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For seventy-five years tobacco farmers and processors in a small district along the Florida-Georgia boundary produced shade tobacco, a specialty leaf used as the outer wrapper of premium cigars. Then, within a period of a few years, the market for the product vanished, and the industry vanished with it. This paper explores several reasons offered for the decline of the business and goes on to explore what happened to the farm owners and to their largely African American work force.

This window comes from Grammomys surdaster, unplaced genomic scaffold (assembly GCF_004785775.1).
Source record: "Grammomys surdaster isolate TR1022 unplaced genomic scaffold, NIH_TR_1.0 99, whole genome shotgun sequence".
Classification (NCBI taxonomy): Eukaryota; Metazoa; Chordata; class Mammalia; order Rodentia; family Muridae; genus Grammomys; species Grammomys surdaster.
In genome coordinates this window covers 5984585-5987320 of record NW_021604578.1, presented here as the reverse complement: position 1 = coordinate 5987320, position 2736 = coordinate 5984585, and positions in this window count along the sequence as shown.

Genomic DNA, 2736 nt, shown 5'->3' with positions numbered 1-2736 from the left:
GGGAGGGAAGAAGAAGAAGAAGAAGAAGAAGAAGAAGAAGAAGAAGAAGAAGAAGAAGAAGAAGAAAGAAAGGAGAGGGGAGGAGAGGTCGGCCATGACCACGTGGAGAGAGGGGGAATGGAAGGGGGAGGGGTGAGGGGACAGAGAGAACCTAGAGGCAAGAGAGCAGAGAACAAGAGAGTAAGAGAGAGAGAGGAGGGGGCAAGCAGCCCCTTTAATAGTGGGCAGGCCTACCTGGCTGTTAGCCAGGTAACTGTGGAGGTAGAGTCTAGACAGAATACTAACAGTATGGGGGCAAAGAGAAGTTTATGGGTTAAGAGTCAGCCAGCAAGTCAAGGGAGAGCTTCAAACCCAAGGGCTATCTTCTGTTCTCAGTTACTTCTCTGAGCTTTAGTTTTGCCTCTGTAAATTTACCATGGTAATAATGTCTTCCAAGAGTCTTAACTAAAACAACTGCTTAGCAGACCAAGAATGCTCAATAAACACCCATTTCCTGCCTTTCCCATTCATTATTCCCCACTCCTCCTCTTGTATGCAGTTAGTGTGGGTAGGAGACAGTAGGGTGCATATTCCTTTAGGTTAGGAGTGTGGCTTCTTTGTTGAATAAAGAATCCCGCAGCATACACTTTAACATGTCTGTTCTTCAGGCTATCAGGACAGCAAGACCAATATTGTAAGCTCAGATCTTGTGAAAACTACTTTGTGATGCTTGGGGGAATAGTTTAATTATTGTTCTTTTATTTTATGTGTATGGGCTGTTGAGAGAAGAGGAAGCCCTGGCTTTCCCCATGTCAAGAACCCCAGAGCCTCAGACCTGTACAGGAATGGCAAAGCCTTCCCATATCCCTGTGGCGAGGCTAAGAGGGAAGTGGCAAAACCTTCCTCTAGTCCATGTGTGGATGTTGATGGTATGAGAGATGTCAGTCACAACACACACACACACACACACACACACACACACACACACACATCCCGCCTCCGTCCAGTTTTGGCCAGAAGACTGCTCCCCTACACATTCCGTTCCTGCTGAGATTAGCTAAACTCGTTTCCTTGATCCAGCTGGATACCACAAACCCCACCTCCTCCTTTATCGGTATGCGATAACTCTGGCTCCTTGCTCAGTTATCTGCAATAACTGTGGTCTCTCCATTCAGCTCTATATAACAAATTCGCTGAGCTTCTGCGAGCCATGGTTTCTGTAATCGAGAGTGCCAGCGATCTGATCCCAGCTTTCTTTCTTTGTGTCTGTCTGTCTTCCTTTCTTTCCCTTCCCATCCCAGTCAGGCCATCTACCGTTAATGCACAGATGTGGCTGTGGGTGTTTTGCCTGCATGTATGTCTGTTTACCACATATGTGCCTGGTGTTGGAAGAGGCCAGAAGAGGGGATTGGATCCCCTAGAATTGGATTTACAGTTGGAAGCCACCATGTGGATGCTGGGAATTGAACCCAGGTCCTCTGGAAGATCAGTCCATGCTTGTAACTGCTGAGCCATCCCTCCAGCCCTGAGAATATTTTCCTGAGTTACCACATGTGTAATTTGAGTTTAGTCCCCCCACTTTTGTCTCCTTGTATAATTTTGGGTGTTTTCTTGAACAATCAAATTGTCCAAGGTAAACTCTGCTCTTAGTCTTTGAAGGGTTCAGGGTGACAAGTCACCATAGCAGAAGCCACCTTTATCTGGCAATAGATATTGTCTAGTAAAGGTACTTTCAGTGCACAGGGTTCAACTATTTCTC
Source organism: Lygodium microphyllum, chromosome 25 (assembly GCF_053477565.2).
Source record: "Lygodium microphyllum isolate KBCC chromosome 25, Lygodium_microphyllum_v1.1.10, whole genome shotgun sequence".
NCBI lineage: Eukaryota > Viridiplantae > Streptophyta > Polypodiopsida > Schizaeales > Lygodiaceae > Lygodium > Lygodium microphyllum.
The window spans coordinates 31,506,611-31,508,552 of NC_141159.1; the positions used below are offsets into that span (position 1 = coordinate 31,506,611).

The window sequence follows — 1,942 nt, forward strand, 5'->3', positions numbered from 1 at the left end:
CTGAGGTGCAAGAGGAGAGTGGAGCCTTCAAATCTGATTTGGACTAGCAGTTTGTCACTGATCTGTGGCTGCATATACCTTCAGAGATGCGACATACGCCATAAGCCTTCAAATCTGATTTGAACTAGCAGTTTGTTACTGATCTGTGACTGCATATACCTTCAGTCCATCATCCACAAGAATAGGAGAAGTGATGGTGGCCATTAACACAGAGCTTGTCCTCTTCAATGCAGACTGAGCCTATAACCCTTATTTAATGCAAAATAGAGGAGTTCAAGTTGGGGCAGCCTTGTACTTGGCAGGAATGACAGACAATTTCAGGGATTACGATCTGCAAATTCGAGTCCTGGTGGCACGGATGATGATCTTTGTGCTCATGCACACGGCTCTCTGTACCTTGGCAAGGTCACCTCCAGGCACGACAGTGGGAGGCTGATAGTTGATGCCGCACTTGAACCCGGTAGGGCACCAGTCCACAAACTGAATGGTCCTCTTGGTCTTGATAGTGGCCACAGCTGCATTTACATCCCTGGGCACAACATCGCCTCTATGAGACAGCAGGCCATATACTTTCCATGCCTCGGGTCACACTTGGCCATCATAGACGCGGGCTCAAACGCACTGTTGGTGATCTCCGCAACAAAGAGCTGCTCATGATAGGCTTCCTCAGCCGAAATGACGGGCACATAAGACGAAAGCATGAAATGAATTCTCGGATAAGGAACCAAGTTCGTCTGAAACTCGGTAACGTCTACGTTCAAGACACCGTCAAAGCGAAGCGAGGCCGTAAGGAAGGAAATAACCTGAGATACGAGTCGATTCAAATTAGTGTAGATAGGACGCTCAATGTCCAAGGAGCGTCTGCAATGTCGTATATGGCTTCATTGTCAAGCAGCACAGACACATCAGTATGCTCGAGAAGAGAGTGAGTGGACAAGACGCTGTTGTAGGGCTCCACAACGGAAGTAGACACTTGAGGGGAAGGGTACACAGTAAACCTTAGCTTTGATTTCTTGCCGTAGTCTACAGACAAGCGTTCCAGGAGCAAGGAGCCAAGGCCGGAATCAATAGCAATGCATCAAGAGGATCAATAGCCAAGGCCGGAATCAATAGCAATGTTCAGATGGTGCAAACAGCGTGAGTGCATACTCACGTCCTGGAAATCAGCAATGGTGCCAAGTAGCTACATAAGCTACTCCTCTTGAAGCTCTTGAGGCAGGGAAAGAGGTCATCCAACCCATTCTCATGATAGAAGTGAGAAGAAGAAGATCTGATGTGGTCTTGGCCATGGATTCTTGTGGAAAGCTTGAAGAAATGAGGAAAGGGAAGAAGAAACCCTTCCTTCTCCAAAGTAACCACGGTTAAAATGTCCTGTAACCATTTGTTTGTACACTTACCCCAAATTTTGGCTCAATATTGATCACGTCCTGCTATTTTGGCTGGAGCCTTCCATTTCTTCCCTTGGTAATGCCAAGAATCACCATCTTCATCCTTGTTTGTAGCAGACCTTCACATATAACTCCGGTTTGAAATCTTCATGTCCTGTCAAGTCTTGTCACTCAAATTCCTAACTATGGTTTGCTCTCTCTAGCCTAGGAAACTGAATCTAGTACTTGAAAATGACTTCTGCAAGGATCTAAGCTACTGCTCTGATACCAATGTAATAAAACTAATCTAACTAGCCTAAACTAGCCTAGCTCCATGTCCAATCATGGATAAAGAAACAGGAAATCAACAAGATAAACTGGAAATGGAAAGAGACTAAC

Cigar Wrapper, Shade Tobacco, Gadsden County, Cigars
Date of Defense
November 11, 2003.
A Thesis Submitted to the Department of Interdisciplinary Social Science in Partial Fulfillment of the Requirements for the Degree of Master of Arts.
Includes bibliographical references.
Elna Green, Professor Directing Thesis; Bruce Grindal, Committee Member; Barney Warf, Committee Member.
Florida State University
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